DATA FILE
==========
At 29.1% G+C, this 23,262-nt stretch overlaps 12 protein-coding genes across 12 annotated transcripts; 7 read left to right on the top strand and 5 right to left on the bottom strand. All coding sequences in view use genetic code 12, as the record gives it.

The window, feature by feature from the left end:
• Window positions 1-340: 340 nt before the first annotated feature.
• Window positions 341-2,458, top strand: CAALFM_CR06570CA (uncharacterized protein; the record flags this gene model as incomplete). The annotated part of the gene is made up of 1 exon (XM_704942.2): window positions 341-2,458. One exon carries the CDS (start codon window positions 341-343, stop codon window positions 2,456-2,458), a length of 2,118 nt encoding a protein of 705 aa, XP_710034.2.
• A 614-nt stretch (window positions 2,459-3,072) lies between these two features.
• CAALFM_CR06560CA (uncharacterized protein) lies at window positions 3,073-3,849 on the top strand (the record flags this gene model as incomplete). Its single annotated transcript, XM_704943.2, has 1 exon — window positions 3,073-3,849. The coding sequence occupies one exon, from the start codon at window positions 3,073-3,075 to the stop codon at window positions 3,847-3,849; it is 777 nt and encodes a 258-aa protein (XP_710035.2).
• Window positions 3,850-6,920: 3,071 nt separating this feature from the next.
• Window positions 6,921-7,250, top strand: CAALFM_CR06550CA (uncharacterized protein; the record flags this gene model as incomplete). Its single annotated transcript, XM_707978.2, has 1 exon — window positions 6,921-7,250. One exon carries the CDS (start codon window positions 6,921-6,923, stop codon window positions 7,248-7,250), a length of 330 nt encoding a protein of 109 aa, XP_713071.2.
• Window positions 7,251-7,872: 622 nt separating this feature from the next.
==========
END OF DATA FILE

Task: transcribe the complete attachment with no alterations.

At 29.1% G+C, this 23,262-nt stretch overlaps 12 protein-coding genes across 12 annotated transcripts; 7 read left to right on the top strand and 5 right to left on the bottom strand. All coding sequences in view use genetic code 12, as the record gives it.

The window, feature by feature from the left end:
• Window positions 1-340: 340 nt before the first annotated feature.
• Window positions 341-2,458, top strand: CAALFM_CR06570CA (uncharacterized protein; the record flags this gene model as incomplete). The annotated part of the gene is made up of 1 exon (XM_704942.2): window positions 341-2,458. One exon carries the CDS (start codon window positions 341-343, stop codon window positions 2,456-2,458), a length of 2,118 nt encoding a protein of 705 aa, XP_710034.2.
• A 614-nt stretch (window positions 2,459-3,072) lies between these two features.
• CAALFM_CR06560CA (uncharacterized protein) lies at window positions 3,073-3,849 on the top strand (the record flags this gene model as incomplete). Its single annotated transcript, XM_704943.2, has 1 exon — window positions 3,073-3,849. The coding sequence occupies one exon, from the start codon at window positions 3,073-3,075 to the stop codon at window positions 3,847-3,849; it is 777 nt and encodes a 258-aa protein (XP_710035.2).
• Window positions 3,850-6,920: 3,071 nt separating this feature from the next.
• Window positions 6,921-7,250, top strand: CAALFM_CR06550CA (uncharacterized protein; the record flags this gene model as incomplete). Its single annotated transcript, XM_707978.2, has 1 exon — window positions 6,921-7,250. One exon carries the CDS (start codon window positions 6,921-6,923, stop codon window positions 7,248-7,250), a length of 330 nt encoding a protein of 109 aa, XP_713071.2.
• Window positions 7,251-7,872: 622 nt separating this feature from the next.